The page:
You might not think you know the band The B-52s, but that'll change as soon as somebody puts "Love Shack" on the jukebox. The '70s and '80s new-wave band is in the limelight again today for a very different reason: telling a Florida circus to stop using their music while they continue abusing elephants.
This is far from the band's first time stepping into the activist arena. After their lead guitarist died from AIDS, the band went into seclusion and when they came out, they started a charge to educate a largely misinformed public about the epidemic and worked with amFAR to raise funds to do something about it.
You can read their amazing letter to the Circus in full below. Now if you'll excuse us, we've got some music to listen to.
Dear Mr. and Mrs. Poema,
We were alarmed when we learned from our friends at PETA that the Royal Hanneford Circus has been using our songs “(Meet) The Flintstones” and “The Bedrock Twitch” during an act featuring three elephants from the Carson & Barnes Circus, including at the Bahia Shrine Circus in Kissimmee, Florida.
We’ve seen the footage of Carson & Barnes’ “animal care” director, Tim Frisco, cursing at elephants, shocking them with electric prods, and telling his trainers to drive bullhooks—heavy weapons with sharp steel tips—into their bodies and twist them until the animals scream in pain. We’re also aware of Carson & Barnes’ multiple violations of the federal Animal Welfare Act for failing to provide animals with minimum space, protection from the weather, and necessities such as clean water and adequate veterinary care—and that Carson & Barnes and your circus were both fined after elephants who’d been frightened by audience noise were injured while attempting to escape from their handlers.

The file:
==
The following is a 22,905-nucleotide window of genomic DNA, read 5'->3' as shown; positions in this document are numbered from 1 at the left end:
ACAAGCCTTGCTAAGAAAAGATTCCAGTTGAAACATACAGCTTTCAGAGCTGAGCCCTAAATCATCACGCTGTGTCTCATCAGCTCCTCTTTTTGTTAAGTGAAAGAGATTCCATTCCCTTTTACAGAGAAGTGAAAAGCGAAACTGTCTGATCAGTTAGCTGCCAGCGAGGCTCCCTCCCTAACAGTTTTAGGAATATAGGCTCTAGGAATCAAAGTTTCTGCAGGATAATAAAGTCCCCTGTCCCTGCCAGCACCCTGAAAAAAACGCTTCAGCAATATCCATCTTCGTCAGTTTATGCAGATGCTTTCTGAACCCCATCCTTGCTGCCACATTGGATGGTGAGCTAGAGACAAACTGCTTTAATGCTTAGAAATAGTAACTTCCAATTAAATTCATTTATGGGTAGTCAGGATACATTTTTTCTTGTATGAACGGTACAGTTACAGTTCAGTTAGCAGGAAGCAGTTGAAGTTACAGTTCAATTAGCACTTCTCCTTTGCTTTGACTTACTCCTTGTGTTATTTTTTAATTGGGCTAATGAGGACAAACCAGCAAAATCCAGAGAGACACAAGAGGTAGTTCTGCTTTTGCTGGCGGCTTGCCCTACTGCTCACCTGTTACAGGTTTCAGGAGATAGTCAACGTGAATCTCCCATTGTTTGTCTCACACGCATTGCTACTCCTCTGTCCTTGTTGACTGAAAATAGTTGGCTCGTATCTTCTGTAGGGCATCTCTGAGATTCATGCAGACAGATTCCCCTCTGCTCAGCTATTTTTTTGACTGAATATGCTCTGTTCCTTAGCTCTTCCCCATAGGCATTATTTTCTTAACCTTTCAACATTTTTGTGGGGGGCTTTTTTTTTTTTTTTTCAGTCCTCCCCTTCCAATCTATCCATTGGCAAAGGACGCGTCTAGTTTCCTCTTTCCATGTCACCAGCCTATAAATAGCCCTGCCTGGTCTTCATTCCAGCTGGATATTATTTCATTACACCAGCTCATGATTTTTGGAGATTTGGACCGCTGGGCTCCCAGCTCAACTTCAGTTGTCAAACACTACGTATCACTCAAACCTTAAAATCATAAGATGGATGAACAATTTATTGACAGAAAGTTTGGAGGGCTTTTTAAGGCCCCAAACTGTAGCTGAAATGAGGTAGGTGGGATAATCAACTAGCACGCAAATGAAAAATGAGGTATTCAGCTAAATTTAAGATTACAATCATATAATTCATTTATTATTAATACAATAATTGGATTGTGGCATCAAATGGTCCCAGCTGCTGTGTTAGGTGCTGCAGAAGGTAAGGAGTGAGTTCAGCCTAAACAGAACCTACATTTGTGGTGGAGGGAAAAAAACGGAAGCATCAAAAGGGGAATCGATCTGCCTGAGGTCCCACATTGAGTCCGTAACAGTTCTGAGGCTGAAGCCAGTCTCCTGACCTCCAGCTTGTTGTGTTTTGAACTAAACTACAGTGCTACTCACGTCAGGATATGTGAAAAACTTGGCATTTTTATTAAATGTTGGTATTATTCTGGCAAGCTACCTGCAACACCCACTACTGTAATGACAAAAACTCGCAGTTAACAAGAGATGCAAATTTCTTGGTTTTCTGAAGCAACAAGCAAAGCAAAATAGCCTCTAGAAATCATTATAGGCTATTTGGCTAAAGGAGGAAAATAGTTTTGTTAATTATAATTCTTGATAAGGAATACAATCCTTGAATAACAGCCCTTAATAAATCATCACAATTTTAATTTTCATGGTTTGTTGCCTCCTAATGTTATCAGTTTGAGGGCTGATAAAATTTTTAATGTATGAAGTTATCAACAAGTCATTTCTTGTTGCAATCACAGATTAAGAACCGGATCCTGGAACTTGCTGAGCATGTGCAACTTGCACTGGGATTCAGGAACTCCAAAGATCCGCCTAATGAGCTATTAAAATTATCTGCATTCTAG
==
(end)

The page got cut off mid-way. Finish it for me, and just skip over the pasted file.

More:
Ringling Bros. and Barnum & Bailey Circus closed down because it wouldn’t change with the times, Cole Bros. Circus—where Frisco was a trainer—stopped touring, and Stardust Circus recently dropped a Carson & Barnes elephant act. Even Shrine circus producer James Hamid said, “As we look into the future, we see all circuses moving to non-animal productions.” Royal Hanneford should follow the lead of Circus Vargas, Cirque Italia, and all the other circuses that are thriving because they feature only willing human performers.
This letter shall serve as our demand that Royal Hanneford immediately cease and desist from any and all further use of any B-52s music in connection with any circus act or performance. Should you ignore this demand, we reserve the right to pursue all applicable legal remedies available to us.
We and our songs are all about freedom and fun—things that animals in the circus sadly never experience.
Kate Pierson, Fred Schneider, Cindy Wilson, and Keith Strickland